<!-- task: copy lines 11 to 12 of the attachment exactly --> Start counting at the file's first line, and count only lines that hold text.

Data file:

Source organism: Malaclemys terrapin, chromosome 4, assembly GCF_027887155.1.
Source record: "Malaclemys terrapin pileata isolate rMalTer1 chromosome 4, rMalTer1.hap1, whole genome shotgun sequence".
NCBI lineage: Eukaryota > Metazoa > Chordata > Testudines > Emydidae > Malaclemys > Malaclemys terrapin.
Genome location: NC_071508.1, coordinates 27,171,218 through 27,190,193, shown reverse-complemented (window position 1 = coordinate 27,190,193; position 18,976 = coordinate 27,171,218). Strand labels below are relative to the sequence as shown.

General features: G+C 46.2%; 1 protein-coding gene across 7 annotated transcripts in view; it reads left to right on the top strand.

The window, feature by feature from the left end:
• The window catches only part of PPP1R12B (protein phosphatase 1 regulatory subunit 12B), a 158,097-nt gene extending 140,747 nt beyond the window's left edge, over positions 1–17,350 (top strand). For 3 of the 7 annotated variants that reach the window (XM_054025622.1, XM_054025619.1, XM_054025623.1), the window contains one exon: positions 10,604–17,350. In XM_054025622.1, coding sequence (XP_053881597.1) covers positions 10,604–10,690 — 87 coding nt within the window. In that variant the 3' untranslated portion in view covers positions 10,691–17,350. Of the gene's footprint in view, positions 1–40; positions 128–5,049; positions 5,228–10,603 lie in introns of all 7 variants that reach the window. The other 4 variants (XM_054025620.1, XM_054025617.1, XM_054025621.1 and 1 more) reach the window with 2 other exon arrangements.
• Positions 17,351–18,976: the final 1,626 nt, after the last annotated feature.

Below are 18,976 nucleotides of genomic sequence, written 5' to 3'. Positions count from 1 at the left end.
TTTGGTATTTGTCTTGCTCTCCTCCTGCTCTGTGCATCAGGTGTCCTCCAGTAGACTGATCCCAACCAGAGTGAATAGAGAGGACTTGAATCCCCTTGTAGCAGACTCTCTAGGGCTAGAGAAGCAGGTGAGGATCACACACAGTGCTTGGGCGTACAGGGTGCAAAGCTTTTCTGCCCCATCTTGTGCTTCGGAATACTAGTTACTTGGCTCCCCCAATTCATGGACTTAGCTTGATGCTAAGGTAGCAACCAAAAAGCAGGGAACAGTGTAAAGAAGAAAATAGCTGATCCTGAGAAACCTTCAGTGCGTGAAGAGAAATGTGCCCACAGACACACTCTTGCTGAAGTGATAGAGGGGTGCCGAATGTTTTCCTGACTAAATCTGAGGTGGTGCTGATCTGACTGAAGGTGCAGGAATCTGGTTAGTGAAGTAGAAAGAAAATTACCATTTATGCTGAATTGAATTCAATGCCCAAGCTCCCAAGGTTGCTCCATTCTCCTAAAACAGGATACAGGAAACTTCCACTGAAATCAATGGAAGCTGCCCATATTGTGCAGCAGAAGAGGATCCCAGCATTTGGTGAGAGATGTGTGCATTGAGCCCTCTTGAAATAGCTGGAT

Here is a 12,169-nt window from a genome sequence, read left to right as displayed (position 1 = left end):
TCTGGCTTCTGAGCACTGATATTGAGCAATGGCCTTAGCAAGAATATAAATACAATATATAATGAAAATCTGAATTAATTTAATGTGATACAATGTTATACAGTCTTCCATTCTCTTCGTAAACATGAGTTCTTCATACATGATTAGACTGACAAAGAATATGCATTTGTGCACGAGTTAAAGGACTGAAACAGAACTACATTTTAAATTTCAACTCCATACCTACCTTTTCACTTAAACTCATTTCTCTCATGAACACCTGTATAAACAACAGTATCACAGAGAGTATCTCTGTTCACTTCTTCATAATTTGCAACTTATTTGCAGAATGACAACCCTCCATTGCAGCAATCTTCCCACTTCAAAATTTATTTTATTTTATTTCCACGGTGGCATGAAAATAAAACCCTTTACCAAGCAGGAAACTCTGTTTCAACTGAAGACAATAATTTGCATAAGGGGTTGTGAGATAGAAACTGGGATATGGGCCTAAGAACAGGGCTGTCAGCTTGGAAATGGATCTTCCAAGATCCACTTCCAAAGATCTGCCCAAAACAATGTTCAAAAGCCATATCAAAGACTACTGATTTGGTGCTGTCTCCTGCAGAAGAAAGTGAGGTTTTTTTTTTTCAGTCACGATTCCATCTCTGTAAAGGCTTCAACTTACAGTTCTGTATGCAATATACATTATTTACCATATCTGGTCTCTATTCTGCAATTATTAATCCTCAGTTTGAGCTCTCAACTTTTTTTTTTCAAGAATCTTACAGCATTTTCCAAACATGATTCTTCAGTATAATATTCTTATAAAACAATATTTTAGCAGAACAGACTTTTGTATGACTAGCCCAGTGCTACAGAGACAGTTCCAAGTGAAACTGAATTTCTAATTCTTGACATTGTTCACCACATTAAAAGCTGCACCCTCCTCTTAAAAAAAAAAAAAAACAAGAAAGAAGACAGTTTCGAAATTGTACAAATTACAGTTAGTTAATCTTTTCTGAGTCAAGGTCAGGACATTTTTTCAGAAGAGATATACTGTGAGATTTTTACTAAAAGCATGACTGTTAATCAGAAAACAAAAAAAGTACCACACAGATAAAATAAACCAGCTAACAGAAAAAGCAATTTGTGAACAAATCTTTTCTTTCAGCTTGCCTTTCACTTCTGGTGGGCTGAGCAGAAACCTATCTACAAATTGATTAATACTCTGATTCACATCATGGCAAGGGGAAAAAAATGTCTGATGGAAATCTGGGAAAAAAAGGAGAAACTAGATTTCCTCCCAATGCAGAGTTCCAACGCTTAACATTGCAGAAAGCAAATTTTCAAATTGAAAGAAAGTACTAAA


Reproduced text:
Here is a 12,169-nt window from a genome sequence, read left to right as displayed (position 1 = left end):
TCTGGCTTCTGAGCACTGATATTGAGCAATGGCCTTAGCAAGAATATAAATACAATATATAATGAAAATCTGAATTAATTTAATGTGATACAATGTTATACAGTCTTCCATTCTCTTCGTAAACATGAGTTCTTCATACATGATTAGACTGACAAAGAATATGCATTTGTGCACGAGTTAAAGGACTGAAACAGAACTACATTTTAAATTTCAACTCCATACCTACCTTTTCACTTAAACTCATTTCTCTCATGAACACCTGTATAAACAACAGTATCACAGAGAGTATCTCTGTTCACTTCTTCATAATTTGCAACTTATTTGCAGAATGACAACCCTCCATTGCAGCAATCTTCCCACTTCAAAATTTATTTTATTTTATTTCCACGGTGGCATGAAAATAAAACCCTTTACCAAGCAGGAAACTCTGTTTCAACTGAAGACAATAATTTGCATAAGGGGTTGTGAGATAGAAACTGGGATATGGGCCTAAGAACAGGGCTGTCAGCTTGGAAATGGATCTTCCAAGATCCACTTCCAAAGATCTGCCCAAAACAATGTTCAAAAGCCATATCAAAGACTACTGATTTGGTGCTGTCTCCTGCAGAAGAAAGTGAGGTTTTTTTTTTTCAGTCACGATTCCATCTCTGTAAAGGCTTCAACTTACAGTTCTGTATGCAATATACATTATTTACCATATCTGGTCTCTATTCTGCAATTATTAATCCTCAGTTTGAGCTCTCAACTTTTTTTTTTCAAGAATCTTACAGCATTTTCCAAACATGATTCTTCAGTATAATATTCTTATAAAACAATATTTTAGCAGAACAGACTTTTGTATGACTAGCCCAGTGCTACAGAGACAGTTCCAAGTGAAACTGAATTTCTAATTCTTGACATTGTTCACCACATTAAAAGCTGCACCCTCCTCTTAAAAAAAAAAAAAAACAAGAAAGAAGACAGTTTCGAAATTGTACAAATTACAGTTAGTTAATCTTTTCTGAGTCAAGGTCAGGACATTTTTTCAGAAGAGATATACTGTGAGATTTTTACTAAAAGCATGACTGTTAATCAGAAAACAAAAAAAGTACCACACAGATAAAATAAACCAGCTAACAGAAAAAGCAATTTGTGAACAAATCTTTTCTTTCAGCTTGCCTTTCACTTCTGGTGGGCTGAGCAGAAACCTATCTACAAATTGATTAATACTCTGATTCACATCATGGCAAGGGGAAAAAAATGTCTGATGGAAATCTGGGAAAAAAAGGAGAAACTAGATTTCCTCCCAATGCAGAGTTCCAACGCTTAACATTGCAGAAAGCAAATTTTCAAATTGAAAGAAAGTACTAAA